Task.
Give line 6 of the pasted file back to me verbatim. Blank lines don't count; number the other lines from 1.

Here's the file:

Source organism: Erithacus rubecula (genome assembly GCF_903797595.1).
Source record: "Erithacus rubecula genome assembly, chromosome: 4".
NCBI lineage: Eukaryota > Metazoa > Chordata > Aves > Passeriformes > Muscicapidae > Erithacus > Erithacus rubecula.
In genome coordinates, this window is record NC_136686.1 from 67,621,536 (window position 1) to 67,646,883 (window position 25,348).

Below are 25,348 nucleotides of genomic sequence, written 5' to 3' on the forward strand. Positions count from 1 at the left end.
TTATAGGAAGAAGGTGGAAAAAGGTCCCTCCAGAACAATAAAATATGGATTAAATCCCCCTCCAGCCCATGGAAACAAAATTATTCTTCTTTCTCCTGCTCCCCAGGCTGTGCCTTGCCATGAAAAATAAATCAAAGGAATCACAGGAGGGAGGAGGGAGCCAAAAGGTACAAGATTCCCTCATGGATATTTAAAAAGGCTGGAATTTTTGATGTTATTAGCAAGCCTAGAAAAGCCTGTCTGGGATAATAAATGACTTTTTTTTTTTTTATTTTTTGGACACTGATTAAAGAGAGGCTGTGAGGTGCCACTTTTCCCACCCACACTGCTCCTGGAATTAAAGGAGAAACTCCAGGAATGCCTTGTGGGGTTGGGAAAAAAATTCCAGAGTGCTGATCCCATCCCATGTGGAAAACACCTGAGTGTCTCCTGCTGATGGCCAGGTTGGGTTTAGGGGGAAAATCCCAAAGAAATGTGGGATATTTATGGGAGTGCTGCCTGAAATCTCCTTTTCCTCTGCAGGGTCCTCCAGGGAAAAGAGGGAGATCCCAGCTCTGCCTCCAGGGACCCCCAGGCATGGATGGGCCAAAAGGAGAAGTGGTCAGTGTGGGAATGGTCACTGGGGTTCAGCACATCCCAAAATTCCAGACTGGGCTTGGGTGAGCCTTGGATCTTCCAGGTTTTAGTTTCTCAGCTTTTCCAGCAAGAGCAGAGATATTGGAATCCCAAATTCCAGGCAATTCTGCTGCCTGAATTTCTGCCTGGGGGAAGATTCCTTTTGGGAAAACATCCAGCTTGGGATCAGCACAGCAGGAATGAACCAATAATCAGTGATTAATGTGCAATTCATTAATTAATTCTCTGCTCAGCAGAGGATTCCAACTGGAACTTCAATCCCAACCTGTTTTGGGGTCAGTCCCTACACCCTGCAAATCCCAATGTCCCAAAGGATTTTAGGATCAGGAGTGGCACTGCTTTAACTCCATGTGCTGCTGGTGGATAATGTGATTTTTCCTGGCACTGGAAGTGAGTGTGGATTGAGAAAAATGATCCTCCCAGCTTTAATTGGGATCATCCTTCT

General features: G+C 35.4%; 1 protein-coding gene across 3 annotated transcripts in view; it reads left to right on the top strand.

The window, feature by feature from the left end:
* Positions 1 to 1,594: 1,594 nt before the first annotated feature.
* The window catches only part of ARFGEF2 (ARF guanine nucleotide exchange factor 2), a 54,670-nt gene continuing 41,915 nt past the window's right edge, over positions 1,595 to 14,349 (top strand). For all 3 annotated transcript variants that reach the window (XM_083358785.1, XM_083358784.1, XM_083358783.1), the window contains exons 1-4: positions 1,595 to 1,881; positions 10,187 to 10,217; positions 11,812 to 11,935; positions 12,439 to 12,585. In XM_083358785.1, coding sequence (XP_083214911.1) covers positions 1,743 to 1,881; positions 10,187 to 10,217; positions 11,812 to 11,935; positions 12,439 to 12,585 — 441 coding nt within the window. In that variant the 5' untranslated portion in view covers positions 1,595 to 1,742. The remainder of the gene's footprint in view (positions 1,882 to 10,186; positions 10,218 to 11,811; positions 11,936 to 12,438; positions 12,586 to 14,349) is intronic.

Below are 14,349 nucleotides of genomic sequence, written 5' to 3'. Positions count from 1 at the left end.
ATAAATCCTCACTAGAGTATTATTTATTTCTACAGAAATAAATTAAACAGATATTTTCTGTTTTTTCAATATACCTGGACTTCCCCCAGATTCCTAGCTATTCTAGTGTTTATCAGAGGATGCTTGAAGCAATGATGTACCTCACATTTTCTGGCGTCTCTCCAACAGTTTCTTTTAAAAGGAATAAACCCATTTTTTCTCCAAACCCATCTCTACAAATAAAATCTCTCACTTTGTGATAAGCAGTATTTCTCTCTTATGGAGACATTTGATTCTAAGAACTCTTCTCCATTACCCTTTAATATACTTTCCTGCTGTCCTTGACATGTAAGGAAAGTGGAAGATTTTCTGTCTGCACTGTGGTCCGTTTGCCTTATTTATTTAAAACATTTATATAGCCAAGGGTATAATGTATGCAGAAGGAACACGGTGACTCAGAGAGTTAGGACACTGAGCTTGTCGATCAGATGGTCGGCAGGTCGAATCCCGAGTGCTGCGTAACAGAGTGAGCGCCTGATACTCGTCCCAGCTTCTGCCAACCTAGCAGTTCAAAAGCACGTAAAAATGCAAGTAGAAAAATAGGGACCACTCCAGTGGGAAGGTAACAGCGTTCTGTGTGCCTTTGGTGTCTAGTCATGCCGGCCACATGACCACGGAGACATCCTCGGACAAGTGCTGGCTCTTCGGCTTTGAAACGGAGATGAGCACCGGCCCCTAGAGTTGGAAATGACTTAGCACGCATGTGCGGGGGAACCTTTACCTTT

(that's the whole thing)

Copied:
TTATAGGAAGAAGGTGGAAAAAGGTCCCTCCAGAACAATAAAATATGGATTAAATCCCCCTCCAGCCCATGGAAACAAAATTATTCTTCTTTCTCCTGCTCCCCAGGCTGTGCCTTGCCATGAAAAATAAATCAAAGGAATCACAGGAGGGAGGAGGGAGCCAAAAGGTACAAGATTCCCTCATGGATATTTAAAAAGGCTGGAATTTTTGATGTTATTAGCAAGCCTAGAAAAGCCTGTCTGGGATAATAAATGACTTTTTTTTTTTTTATTTTTTGGACACTGATTAAAGAGAGGCTGTGAGGTGCCACTTTTCCCACCCACACTGCTCCTGGAATTAAAGGAGAAACTCCAGGAATGCCTTGTGGGGTTGGGAAAAAAATTCCAGAGTGCTGATCCCATCCCATGTGGAAAACACCTGAGTGTCTCCTGCTGATGGCCAGGTTGGGTTTAGGGGGAAAATCCCAAAGAAATGTGGGATATTTATGGGAGTGCTGCCTGAAATCTCCTTTTCCTCTGCAGGGTCCTCCAGGGAAAAGAGGGAGATCCCAGCTCTGCCTCCAGGGACCCCCAGGCATGGATGGGCCAAAAGGAGAAGTGGTCAGTGTGGGAATGGTCACTGGGGTTCAGCACATCCCAAAATTCCAGACTGGGCTTGGGTGAGCCTTGGATCTTCCAGGTTTTAGTTTCTCAGCTTTTCCAGCAAGAGCAGAGATATTGGAATCCCAAATTCCAGGCAATTCTGCTGCCTGAATTTCTGCCTGGGGGAAGATTCCTTTTGGGAAAACATCCAGCTTGGGATCAGCACAGCAGGAATGAACCAATAATCAGTGATTAATGTGCAATTCATTAATTAATTCTCTGCTCAGCAGAGGATTCCAACTGGAACTTCAATCCCAACCTGTTTTGGGGTCAGTCCCTACACCCTGCAAATCCCAATGTCCCAAAGGATTTTAGGATCAGGAGTGGCACTGCTTTAACTCCATGTGCTGCTGGTGGATAATGTGATTTTTCCTGGCACTGGAAGTGAGTGTGGATTGAGAAAAATGATCCTCCCAGCTTTAATTGGGATCATCCTTCT